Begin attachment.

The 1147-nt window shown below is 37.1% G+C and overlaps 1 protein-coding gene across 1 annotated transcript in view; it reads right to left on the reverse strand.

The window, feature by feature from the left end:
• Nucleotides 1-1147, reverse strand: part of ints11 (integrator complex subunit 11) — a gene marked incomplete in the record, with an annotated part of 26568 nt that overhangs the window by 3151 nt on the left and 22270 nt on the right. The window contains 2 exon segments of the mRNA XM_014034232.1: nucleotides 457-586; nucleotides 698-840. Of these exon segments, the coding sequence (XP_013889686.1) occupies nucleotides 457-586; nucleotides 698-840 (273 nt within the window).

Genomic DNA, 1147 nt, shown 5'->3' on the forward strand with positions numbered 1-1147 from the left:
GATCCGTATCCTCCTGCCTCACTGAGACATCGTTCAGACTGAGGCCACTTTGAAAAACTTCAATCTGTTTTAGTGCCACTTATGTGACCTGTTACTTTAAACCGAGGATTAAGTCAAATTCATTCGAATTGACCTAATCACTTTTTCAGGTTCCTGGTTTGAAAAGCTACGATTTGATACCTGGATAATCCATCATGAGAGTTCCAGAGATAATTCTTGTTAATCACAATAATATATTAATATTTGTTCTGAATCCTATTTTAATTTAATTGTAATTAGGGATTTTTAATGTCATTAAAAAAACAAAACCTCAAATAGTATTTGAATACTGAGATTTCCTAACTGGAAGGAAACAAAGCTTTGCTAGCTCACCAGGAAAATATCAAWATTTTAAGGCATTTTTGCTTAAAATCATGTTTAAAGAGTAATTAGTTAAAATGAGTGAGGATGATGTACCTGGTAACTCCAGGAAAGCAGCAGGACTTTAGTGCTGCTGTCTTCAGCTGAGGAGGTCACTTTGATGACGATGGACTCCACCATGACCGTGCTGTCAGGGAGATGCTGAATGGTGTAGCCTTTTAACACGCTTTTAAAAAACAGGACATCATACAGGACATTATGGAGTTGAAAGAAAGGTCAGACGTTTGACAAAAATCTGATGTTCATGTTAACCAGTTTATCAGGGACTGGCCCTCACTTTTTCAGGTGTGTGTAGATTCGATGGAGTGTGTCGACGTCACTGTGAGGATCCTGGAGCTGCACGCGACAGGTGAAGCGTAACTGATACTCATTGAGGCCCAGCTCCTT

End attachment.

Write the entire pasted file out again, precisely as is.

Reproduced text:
The 1147-nt window shown below is 37.1% G+C and overlaps 1 protein-coding gene across 1 annotated transcript in view; it reads right to left on the reverse strand.

The window, feature by feature from the left end:
• Nucleotides 1-1147, reverse strand: part of ints11 (integrator complex subunit 11) — a gene marked incomplete in the record, with an annotated part of 26568 nt that overhangs the window by 3151 nt on the left and 22270 nt on the right. The window contains 2 exon segments of the mRNA XM_014034232.1: nucleotides 457-586; nucleotides 698-840. Of these exon segments, the coding sequence (XP_013889686.1) occupies nucleotides 457-586; nucleotides 698-840 (273 nt within the window).

Genomic DNA, 1147 nt, shown 5'->3' on the forward strand with positions numbered 1-1147 from the left:
GATCCGTATCCTCCTGCCTCACTGAGACATCGTTCAGACTGAGGCCACTTTGAAAAACTTCAATCTGTTTTAGTGCCACTTATGTGACCTGTTACTTTAAACCGAGGATTAAGTCAAATTCATTCGAATTGACCTAATCACTTTTTCAGGTTCCTGGTTTGAAAAGCTACGATTTGATACCTGGATAATCCATCATGAGAGTTCCAGAGATAATTCTTGTTAATCACAATAATATATTAATATTTGTTCTGAATCCTATTTTAATTTAATTGTAATTAGGGATTTTTAATGTCATTAAAAAAACAAAACCTCAAATAGTATTTGAATACTGAGATTTCCTAACTGGAAGGAAACAAAGCTTTGCTAGCTCACCAGGAAAATATCAAWATTTTAAGGCATTTTTGCTTAAAATCATGTTTAAAGAGTAATTAGTTAAAATGAGTGAGGATGATGTACCTGGTAACTCCAGGAAAGCAGCAGGACTTTAGTGCTGCTGTCTTCAGCTGAGGAGGTCACTTTGATGACGATGGACTCCACCATGACCGTGCTGTCAGGGAGATGCTGAATGGTGTAGCCTTTTAACACGCTTTTAAAAAACAGGACATCATACAGGACATTATGGAGTTGAAAGAAAGGTCAGACGTTTGACAAAAATCTGATGTTCATGTTAACCAGTTTATCAGGGACTGGCCCTCACTTTTTCAGGTGTGTGTAGATTCGATGGAGTGTGTCGACGTCACTGTGAGGATCCTGGAGCTGCACGCGACAGGTGAAGCGTAACTGATACTCATTGAGGCCCAGCTCCTT